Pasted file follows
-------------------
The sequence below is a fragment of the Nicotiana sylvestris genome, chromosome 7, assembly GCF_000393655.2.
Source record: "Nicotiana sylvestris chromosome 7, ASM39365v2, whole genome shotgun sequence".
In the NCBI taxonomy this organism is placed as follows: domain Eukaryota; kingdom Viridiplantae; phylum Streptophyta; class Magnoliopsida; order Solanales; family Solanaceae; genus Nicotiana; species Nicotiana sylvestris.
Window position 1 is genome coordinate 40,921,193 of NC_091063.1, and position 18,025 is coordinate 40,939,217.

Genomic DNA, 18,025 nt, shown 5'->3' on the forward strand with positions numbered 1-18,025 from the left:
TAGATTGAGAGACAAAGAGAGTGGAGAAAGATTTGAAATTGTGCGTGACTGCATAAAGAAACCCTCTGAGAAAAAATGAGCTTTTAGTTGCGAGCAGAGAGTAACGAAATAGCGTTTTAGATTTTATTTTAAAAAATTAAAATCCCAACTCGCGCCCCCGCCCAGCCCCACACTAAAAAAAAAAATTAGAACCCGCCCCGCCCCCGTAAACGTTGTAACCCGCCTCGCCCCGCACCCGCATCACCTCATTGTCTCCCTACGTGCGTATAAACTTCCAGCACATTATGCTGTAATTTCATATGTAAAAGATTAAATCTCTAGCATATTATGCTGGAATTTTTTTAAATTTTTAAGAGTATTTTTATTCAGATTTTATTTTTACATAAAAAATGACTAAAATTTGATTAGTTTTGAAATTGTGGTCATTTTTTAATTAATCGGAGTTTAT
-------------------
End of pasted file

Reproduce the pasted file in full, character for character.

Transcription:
The sequence below is a fragment of the Nicotiana sylvestris genome, chromosome 7, assembly GCF_000393655.2.
Source record: "Nicotiana sylvestris chromosome 7, ASM39365v2, whole genome shotgun sequence".
In the NCBI taxonomy this organism is placed as follows: domain Eukaryota; kingdom Viridiplantae; phylum Streptophyta; class Magnoliopsida; order Solanales; family Solanaceae; genus Nicotiana; species Nicotiana sylvestris.
Window position 1 is genome coordinate 40,921,193 of NC_091063.1, and position 18,025 is coordinate 40,939,217.

Genomic DNA, 18,025 nt, shown 5'->3' on the forward strand with positions numbered 1-18,025 from the left:
TAGATTGAGAGACAAAGAGAGTGGAGAAAGATTTGAAATTGTGCGTGACTGCATAAAGAAACCCTCTGAGAAAAAATGAGCTTTTAGTTGCGAGCAGAGAGTAACGAAATAGCGTTTTAGATTTTATTTTAAAAAATTAAAATCCCAACTCGCGCCCCCGCCCAGCCCCACACTAAAAAAAAAAATTAGAACCCGCCCCGCCCCCGTAAACGTTGTAACCCGCCTCGCCCCGCACCCGCATCACCTCATTGTCTCCCTACGTGCGTATAAACTTCCAGCACATTATGCTGTAATTTCATATGTAAAAGATTAAATCTCTAGCATATTATGCTGGAATTTTTTTAAATTTTTAAGAGTATTTTTATTCAGATTTTATTTTTACATAAAAAATGACTAAAATTTGATTAGTTTTGAAATTGTGGTCATTTTTTAATTAATCGGAGTTTAT